7. Ciprià is a rare Catalan form.

8. Çipriani is Albanian.

9. Ciprianu is Corsican.

10. Cypriaan is Dutch.

Romanian–American mathematician Ciprian Foias, 1933–2020

11. Ciprijan is Croatian. The variant Ćiprijan is Serbian.

12. Cyprión is Kashubian.

13. Cypryjan is Medieval Polish.

14. Kipiren is Basque.

15. Kiprian is Russian.

16. Kiprijonas is Lithuanian.

17. Kvipriane is Georgian.

18. Kyprian is Ukrainian.

19. Kyprianos is Greek.

20. Sybryan is Arabic.

Filipino politician Cipriano Primicias, Sr., 1901–1965

21. Zipriano is Basque.

22. Zipiro is also Basque.

23. Zyprian is a very rare German form.

Female forms:

1. Cypriana is Dutch, English, German, and Latin.

2. Cipriana is Italian, Romanian, Spanish, Portuguese, and Galician.

3. Cyprienne is French.

4. Cypriane is also French.

5. Cyprianne is Medieval French.

French arts patron and philanthropist Cyprienne Dubernet (1857–1945), painted 1891 by Théobald Chartran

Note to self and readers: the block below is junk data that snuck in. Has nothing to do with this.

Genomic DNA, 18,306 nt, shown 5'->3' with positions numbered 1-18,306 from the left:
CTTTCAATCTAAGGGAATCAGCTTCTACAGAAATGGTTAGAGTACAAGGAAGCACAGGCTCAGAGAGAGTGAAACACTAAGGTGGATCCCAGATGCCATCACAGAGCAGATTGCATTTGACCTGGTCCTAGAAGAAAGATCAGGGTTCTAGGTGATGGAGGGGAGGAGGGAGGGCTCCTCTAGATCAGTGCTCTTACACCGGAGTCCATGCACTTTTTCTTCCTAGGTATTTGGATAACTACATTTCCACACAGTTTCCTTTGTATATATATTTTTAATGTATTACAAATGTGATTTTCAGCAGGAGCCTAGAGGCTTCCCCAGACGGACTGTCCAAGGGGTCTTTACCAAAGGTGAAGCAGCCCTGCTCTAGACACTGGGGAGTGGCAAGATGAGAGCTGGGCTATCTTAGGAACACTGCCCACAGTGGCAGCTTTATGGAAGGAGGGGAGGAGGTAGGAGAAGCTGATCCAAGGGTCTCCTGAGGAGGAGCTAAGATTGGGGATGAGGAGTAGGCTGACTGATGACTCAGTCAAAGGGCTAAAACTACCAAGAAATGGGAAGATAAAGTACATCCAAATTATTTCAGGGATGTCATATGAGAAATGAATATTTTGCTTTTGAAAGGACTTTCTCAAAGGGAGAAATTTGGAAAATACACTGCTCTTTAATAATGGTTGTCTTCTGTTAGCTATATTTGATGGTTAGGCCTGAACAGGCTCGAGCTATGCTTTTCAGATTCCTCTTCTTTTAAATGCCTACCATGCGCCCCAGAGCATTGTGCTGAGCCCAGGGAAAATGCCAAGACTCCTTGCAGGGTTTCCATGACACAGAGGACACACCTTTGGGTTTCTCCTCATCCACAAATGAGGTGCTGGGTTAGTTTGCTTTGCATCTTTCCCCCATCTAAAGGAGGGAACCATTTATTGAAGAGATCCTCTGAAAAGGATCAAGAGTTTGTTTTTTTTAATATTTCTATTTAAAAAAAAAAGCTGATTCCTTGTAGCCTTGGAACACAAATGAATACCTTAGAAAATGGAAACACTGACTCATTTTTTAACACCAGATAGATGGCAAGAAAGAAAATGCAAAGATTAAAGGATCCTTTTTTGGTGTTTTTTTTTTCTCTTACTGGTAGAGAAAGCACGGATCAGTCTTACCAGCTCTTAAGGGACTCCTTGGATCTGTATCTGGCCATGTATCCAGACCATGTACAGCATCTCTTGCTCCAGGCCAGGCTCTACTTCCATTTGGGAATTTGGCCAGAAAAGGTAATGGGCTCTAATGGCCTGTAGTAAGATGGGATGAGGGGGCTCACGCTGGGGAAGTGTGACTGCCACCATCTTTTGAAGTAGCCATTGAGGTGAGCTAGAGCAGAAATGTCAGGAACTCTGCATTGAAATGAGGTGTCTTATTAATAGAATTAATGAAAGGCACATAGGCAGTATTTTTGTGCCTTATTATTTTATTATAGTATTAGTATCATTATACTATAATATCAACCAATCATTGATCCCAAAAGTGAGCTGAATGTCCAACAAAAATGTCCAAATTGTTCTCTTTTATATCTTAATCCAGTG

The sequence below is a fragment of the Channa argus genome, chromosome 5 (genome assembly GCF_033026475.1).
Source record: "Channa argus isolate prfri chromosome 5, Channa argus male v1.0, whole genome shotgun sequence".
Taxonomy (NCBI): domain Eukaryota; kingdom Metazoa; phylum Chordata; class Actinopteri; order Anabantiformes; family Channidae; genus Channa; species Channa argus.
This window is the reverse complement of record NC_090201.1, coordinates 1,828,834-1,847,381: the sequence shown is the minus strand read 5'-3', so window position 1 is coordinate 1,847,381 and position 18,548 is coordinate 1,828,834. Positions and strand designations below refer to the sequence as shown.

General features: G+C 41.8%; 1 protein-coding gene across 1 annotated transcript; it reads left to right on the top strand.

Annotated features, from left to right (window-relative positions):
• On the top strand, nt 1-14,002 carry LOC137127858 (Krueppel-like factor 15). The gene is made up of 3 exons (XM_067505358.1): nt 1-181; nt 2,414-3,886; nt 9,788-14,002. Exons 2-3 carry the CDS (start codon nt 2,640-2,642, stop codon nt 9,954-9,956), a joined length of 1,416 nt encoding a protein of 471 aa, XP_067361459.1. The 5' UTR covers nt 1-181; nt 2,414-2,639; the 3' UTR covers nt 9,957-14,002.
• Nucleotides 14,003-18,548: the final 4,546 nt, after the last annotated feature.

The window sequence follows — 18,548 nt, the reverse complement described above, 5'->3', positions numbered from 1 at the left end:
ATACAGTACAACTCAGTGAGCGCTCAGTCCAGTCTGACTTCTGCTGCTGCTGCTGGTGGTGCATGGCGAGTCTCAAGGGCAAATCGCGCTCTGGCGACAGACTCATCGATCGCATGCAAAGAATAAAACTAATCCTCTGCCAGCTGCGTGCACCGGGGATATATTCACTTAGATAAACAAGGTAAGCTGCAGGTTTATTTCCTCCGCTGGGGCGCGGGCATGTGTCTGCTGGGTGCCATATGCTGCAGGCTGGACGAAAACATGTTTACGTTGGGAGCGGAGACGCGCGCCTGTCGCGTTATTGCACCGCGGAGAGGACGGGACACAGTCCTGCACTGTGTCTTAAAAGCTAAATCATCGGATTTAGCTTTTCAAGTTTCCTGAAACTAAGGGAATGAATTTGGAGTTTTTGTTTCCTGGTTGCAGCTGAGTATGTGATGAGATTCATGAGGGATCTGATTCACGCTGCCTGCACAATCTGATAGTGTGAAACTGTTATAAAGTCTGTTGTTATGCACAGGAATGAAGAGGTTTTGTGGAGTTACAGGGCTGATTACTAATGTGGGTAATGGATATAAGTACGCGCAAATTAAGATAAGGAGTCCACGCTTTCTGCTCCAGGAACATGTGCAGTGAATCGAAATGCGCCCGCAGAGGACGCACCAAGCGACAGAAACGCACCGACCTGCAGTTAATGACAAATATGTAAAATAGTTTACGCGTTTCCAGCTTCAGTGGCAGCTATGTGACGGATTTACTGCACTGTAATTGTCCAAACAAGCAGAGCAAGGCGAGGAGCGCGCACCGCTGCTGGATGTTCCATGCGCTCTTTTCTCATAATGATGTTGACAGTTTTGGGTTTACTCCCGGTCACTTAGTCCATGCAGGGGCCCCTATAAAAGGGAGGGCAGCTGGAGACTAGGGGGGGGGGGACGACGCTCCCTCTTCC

Mirror names

Since mirrors are often used in horror movies, here’s a list of names whose meanings relate to the word “mirror.”

Aaina (F) is Urdu and Hindi.

Aina (F) is Kazakh, from Persian ayneh.

Ainash (F) is Kazakh.

Amira (F) can mean “love mirror” in Japanese. This is a completely different name from the Arabic Amira, which means “princess.”

Aýna (F) is Turkmeni.

Aynagözel (F) means “beautiful mirror” in Turkmeni.

Gulyona (F) means “rose mirror, flower mirror” in Uzbek.

Gyuzgyush (F) is Lezgian, a Northeast Caucasian language primarily spoken in Dagestan and northern Azerbaijan.

Kyouhei (M) can mean “peace mirror,” “36 square foot mirror,” “mirror army,” “mirror soldier,” “mirror design,” and “mirror pattern” in Japanese.

Oyna (F) is Uzbek.

Oynaband (F) means “decorated with mirrors” in Uzbek.

Oynagul (F) means “flower mirror, rose mirror” in Uzbek.

Oynajamol (F) means “mirror beauty” in Uzbek.

Oynaxol (F) means “mirror beauty mark” in Uzbek. X is pronounced like the guttural CH in loch and Chanukah.

Tezcatlipoca (M) means “smoking mirror” in Nahuatl. This was the name of a major Aztec god, who ruled winds, the night sky, the north, and war. He was also one of the creator gods.

Ugluspegill (M) means “owl mirror” in Icelandic. This is a rare, modern name.

Yayauhqui (U) means “black smoking mirror” in Nahuatl.